Still, many in the industry have doubts about the viability of robos as a one-size-fits-all solution to wealth management. Given the relative nascency of their technological capabilities and minimal human presence, robo-advisors have been criticized for lacking in empathy and sophistication. They are good entry-level tools for people with small accounts and limited investment experience, namely Millennials, but far from sufficient for those who need advanced services like estate planning, complicated tax management, trust fund administration, and retirement planning.
Automated services are also ill-equipped to deal with unexpected crises or extraordinary situations. For instance, if a young person’s parents passed away and he/she receives an inheritance, going online to a robo-advisor to manage the money is probably not the optimal decision.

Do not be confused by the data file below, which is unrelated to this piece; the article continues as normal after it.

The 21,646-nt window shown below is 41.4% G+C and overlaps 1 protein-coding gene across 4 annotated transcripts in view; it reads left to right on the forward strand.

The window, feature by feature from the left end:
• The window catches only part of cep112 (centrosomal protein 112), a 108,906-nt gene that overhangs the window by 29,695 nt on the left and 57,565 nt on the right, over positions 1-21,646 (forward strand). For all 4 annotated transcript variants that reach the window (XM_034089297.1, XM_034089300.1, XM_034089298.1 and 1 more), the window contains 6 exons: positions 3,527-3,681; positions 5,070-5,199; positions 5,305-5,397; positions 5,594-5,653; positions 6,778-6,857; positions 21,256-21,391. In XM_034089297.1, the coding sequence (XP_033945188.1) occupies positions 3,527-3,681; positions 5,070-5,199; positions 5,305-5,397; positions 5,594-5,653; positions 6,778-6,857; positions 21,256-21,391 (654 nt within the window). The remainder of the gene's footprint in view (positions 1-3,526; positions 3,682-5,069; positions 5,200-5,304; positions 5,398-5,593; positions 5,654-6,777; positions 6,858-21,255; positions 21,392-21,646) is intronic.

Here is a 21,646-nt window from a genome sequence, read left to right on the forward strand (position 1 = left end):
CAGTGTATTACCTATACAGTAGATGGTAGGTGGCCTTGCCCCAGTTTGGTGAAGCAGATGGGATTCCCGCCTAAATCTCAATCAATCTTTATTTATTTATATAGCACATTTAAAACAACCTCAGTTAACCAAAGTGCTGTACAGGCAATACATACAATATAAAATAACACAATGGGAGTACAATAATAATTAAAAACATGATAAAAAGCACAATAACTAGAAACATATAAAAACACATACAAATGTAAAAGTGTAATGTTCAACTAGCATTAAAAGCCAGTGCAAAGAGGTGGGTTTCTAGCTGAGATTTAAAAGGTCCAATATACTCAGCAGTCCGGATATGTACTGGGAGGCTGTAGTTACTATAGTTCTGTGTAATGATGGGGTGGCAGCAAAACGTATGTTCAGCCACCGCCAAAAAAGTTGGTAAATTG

In fact, a study conducted by Investopedia and the Financial Planning Association found that consumers prefer a combination of human and technological guidance, especially when times are rough. According to the report, 40% of participants said they would not be comfortable using an automated investing platform during extreme market volatility.
Furthermore, robo-advisors operate on the assumption that clients have defined goals and a clear understanding of their financial circumstances, to begin with. For many, that is not the case. Answering questions like “Is your risk tolerance low, moderate or high” presupposes the user has a fundamental knowledge of investment concepts and the real-life implications of each option they choose.